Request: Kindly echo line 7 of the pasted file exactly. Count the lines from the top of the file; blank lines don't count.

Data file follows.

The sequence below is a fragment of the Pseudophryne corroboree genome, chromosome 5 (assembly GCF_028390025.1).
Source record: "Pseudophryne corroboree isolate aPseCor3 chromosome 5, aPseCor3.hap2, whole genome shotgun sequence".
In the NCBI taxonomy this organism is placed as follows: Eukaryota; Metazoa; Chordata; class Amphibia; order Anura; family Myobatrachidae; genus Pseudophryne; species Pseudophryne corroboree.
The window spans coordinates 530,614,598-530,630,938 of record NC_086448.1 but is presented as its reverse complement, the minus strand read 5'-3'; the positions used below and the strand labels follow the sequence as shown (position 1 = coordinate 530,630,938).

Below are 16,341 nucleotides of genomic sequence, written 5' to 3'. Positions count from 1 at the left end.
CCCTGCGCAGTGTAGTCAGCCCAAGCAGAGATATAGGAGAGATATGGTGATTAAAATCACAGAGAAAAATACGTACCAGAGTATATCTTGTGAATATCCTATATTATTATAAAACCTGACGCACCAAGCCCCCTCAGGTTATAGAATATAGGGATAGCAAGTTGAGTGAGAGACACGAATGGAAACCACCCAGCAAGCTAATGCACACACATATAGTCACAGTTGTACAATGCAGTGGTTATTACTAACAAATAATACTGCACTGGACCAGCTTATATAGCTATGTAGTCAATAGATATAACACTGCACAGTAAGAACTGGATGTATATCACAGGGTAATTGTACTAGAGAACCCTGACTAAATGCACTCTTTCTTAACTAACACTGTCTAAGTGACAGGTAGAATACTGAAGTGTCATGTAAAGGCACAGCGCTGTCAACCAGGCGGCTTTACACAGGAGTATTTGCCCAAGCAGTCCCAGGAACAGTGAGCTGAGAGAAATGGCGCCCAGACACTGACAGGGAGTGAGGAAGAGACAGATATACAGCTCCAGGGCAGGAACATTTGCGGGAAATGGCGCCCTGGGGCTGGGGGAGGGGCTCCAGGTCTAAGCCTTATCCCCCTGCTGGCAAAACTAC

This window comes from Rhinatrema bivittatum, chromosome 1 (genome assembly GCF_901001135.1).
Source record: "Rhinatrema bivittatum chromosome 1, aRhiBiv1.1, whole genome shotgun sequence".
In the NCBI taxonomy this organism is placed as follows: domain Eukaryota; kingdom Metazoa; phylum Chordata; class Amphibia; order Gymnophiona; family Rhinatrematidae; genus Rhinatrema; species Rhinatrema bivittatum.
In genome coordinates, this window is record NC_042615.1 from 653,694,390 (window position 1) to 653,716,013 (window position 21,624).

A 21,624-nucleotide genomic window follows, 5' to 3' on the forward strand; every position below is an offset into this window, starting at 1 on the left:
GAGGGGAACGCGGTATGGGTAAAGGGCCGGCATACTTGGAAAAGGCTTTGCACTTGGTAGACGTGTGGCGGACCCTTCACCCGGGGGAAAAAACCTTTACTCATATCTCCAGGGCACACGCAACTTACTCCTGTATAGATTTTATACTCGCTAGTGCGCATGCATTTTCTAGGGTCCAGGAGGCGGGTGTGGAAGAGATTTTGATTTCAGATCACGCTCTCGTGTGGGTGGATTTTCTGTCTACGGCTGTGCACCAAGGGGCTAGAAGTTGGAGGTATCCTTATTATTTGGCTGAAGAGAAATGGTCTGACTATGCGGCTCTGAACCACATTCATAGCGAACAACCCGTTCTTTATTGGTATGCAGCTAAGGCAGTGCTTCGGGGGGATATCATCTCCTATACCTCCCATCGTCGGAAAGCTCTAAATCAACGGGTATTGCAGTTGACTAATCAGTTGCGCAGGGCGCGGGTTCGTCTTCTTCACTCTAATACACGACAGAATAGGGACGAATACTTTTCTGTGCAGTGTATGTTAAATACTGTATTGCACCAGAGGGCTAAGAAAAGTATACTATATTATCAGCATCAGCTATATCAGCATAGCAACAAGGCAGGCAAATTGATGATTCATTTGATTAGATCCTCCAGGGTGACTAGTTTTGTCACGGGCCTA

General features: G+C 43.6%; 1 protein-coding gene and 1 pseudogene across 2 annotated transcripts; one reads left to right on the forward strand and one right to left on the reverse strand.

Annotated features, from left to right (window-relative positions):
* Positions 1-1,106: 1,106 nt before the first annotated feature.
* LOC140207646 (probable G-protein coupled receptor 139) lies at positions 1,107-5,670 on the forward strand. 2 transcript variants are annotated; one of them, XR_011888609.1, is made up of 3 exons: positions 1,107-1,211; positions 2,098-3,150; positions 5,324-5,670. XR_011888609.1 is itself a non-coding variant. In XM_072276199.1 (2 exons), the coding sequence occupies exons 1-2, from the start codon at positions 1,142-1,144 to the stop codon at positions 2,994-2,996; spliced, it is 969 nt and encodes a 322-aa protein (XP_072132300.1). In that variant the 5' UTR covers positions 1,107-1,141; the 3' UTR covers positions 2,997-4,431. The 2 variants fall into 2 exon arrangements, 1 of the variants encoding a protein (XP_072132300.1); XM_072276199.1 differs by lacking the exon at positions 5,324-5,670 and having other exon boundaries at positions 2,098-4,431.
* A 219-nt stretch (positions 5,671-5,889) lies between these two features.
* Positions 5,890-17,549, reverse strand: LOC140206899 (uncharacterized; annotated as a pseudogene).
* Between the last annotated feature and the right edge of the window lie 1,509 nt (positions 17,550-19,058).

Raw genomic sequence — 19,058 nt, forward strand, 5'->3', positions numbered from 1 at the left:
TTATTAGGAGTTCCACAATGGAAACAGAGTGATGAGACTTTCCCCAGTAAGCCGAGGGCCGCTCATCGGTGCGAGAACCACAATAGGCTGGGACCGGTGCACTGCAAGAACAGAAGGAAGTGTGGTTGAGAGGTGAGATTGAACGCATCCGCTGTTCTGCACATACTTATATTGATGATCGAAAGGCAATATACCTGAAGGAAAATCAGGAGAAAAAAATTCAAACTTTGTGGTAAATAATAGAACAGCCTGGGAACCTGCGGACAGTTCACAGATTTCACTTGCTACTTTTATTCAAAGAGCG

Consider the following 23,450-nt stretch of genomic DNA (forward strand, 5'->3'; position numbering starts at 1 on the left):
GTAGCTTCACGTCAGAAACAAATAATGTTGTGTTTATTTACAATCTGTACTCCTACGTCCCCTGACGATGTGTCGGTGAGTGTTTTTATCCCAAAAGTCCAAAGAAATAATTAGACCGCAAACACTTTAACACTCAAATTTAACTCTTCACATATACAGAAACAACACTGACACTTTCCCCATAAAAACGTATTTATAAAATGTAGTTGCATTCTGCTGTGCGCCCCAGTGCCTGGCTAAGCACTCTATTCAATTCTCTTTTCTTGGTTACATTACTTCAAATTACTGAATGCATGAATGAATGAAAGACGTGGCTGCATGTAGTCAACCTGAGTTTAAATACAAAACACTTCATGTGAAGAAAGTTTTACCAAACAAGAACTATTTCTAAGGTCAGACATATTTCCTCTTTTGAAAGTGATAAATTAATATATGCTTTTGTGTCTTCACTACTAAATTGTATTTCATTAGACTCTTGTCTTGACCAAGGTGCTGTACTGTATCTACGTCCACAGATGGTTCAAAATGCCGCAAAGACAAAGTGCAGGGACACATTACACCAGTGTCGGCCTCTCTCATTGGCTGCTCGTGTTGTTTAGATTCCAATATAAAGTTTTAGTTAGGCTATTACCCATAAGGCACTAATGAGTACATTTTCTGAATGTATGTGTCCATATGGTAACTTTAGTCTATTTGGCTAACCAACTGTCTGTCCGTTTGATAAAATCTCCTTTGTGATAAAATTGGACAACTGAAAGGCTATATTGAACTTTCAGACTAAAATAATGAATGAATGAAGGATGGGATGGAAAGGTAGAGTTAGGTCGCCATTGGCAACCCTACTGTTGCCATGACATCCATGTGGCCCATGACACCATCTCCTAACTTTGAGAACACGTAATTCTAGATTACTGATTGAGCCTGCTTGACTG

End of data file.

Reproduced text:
This window comes from Rhinatrema bivittatum, chromosome 1 (genome assembly GCF_901001135.1).